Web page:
Speaking to an audience of aspiring beverage entrepreneurs at the inaugural DrinkPreneur Live event in London last week, David Beardmore (pictured) who is Tesco category buying manager, soft drinks and juices, offered them guidance on what the UK’s No.1 retailer wants to see from them.
His team runs a £2bn category and thus receives 300-400 emails a day from brands chasing listings, while Beardmore himself gets 10-15 phone calls a week on these lines.
Perfect your pitch - don't pitch!
Asked to talk at the event – organized by MyDrink Beverages and Zenith International – on ‘Perfecting your Pitch to the Retailer’, Beardmore said: “My first piece of advice would be – please don’t pitch! Seriously, it doesn’t work, and it looks like you’re overselling your brand.”
Many brands approach Tesco to fight in exactly the same space as existing big players, he said, which means their business model won’t work for the UK’s No.1 grocery chain, due to cost pressures.
Accepting that their business model could work, Beardmore said buying teams for Tesco and the other large retailers may not always be the best first point of call – Selfridges, Harvey Nichols and Harrods are great places to build brand credibility before approaching the major multiples.
But let’s say you are speaking to Tesco’s buyers and boldly proclaim your ambition to service all their 3,000+ stores. They should applaud your ambition, right? Wrong!
“It doesn’t work like that, because you’ll generally end up not selling in broadly 2,500 stores. Choose your area, market and understand your customer like no-one else,” Beardmore said.
How to do a Fever Tree: Know your USP
Name-checking premium adult mixer range Fever Tree as an “outstanding brand”, he said the founders rightly recognized it wasn’t in their interest to service all Tesco’s stores, and insisted instead on listings in more upmarket sections of the retailer’s estate and in London.
Central to this insight is knowledge of one’s customer base – as a fast-growing brand Fever Tree knows its USP and market well – but even when the stars align, Beardmore warned that 90% of the brands Tesco deal with that fail do so because they ran out of cash.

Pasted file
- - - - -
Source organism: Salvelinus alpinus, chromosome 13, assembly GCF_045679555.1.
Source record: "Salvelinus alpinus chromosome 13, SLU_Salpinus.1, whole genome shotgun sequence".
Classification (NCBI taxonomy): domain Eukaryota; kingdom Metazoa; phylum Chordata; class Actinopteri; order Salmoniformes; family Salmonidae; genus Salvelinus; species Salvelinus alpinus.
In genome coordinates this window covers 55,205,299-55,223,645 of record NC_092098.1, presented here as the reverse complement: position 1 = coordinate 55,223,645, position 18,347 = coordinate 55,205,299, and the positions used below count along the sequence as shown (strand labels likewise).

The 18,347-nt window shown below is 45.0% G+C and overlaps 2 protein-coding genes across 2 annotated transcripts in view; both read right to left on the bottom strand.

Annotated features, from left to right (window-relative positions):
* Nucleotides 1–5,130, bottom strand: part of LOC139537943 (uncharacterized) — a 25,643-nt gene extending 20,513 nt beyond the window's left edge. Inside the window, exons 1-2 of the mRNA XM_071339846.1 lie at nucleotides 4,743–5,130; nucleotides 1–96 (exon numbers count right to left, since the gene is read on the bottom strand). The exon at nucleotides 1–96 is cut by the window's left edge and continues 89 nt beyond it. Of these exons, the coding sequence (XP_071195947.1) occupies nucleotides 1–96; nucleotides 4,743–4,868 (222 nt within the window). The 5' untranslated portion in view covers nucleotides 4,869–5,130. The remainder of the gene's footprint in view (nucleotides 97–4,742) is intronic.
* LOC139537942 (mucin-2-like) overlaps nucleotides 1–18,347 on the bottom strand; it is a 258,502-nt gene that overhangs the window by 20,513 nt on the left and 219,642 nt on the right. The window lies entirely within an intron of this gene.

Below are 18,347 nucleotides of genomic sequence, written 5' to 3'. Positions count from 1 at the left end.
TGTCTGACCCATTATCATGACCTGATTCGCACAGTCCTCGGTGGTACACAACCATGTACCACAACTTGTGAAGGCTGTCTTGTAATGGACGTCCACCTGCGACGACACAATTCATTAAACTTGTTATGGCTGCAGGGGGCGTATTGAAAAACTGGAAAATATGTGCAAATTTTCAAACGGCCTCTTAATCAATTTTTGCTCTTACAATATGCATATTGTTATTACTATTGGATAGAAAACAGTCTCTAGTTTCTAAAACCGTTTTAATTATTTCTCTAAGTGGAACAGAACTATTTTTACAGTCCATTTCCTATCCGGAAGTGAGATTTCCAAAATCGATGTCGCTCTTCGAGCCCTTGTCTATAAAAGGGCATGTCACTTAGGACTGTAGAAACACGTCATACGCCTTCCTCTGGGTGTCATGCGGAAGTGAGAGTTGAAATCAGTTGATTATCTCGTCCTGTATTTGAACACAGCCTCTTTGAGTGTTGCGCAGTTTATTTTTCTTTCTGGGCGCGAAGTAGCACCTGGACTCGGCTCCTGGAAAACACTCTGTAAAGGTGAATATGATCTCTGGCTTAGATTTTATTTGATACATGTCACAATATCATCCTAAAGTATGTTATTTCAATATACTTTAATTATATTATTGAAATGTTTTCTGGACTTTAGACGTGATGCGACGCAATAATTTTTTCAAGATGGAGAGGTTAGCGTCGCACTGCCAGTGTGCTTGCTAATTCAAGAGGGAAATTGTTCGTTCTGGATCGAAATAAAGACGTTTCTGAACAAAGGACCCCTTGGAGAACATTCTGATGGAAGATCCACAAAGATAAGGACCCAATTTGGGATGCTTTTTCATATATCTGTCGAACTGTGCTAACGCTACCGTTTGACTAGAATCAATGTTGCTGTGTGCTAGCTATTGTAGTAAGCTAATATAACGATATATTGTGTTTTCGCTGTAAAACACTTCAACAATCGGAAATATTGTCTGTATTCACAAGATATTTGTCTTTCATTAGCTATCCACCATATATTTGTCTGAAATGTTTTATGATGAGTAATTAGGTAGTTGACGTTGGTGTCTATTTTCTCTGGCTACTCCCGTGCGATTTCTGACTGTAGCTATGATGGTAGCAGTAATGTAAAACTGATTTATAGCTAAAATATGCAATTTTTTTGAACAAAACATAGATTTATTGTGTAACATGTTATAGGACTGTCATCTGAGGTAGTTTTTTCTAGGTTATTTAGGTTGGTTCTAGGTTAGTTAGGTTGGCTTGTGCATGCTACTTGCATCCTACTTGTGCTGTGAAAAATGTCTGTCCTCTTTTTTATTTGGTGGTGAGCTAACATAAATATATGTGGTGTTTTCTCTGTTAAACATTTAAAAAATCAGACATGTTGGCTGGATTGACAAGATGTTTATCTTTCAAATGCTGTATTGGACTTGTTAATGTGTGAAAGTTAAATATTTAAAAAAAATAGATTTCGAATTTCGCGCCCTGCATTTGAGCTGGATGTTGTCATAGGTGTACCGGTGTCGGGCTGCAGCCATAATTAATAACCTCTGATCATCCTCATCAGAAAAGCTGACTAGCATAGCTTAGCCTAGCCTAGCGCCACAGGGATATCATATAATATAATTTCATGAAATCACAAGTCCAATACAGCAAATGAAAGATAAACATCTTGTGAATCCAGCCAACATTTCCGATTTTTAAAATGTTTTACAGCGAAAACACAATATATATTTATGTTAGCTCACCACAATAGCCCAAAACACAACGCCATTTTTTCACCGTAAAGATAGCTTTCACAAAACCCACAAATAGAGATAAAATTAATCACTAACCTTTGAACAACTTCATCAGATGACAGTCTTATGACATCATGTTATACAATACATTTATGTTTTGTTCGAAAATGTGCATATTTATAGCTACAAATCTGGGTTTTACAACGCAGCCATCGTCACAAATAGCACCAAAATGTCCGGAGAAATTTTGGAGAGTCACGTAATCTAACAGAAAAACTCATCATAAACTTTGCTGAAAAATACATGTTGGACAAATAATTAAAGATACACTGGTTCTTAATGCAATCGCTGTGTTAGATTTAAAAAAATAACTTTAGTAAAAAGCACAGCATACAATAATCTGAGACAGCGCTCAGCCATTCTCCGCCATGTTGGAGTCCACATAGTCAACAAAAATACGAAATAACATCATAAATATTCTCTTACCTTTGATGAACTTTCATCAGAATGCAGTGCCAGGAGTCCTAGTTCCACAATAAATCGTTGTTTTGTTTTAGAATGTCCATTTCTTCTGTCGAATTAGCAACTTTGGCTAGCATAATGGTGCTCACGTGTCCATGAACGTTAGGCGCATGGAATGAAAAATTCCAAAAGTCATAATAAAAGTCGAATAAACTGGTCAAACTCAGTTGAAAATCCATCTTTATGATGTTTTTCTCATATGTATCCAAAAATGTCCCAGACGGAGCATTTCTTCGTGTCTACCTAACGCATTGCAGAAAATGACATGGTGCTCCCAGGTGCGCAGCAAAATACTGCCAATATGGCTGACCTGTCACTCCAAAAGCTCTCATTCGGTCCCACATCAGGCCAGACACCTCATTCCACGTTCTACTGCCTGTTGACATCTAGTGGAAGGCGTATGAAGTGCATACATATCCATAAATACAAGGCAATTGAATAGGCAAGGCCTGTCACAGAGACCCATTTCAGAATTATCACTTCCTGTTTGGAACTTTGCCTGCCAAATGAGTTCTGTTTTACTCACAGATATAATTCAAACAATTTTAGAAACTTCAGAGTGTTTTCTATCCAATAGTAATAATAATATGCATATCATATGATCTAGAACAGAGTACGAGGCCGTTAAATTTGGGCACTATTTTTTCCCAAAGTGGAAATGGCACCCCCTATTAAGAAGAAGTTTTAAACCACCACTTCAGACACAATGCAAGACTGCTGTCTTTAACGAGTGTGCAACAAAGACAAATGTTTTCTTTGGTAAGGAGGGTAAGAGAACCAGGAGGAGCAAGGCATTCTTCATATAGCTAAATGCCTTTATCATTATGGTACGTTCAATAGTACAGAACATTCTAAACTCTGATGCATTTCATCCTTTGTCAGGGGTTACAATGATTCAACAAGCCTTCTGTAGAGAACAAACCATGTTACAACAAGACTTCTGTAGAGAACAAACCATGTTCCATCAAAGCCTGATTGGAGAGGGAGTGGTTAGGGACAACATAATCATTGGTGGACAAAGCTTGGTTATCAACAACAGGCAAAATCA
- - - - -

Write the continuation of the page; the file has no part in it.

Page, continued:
“There’s nothing soft about the soft drinks category. It’s littered with brands that have fallen by the wayside,” he said.
“For some the concept wasn’t right. For others, actually the concept was spot on – the problem they had was lack of funding and financing partners, and they ran out of cash,” he added.
'Be the authority on your brand - be different!'
Beardmore urged his audience to try and understand multi-channel retailing – encompassing everything from big box retailers like Tesco to online sales and foodservice (the likes of Harris +Hoole, the ‘artisanal’ coffee chain part-owned by Tesco) – insisting it will change the retail landscape for good, as will social media.
And with only 30 minutes before Tesco’s buying team, on average, Beardmore urged delegates to “be the authority on your brand – be different!”
As to the kind of consumer needs Tesco wants to fulfil, Beardmore said calorie reduction remained a “powerful way of engaging me, my team and any retailer” given the industry’s desire to take the lead, and its need to be seen as doing so, on public health.
The future...next-generation diet soft drinks?
Entrepreneurs should also attempt to create headroom in soft drinks via innovations that brought both them and retailers better margins, he said, noting positive trends in natural energy, premium mixers and health and wellness drinks, but warning about a saturated coconut water category.
“If you’re just going to fight against Vita Coco then broadly speaking, you’re going to lose. What’s your differentiated offer?” Beardmore said.
Future focus areas for Tesco include adult soft drinks, kids drinks, next generation waters and breakfast drinks, the Tesco executive said, as well as “next generation diet soft drinks” – perhaps products to suppress appetite or speed-up metabolism.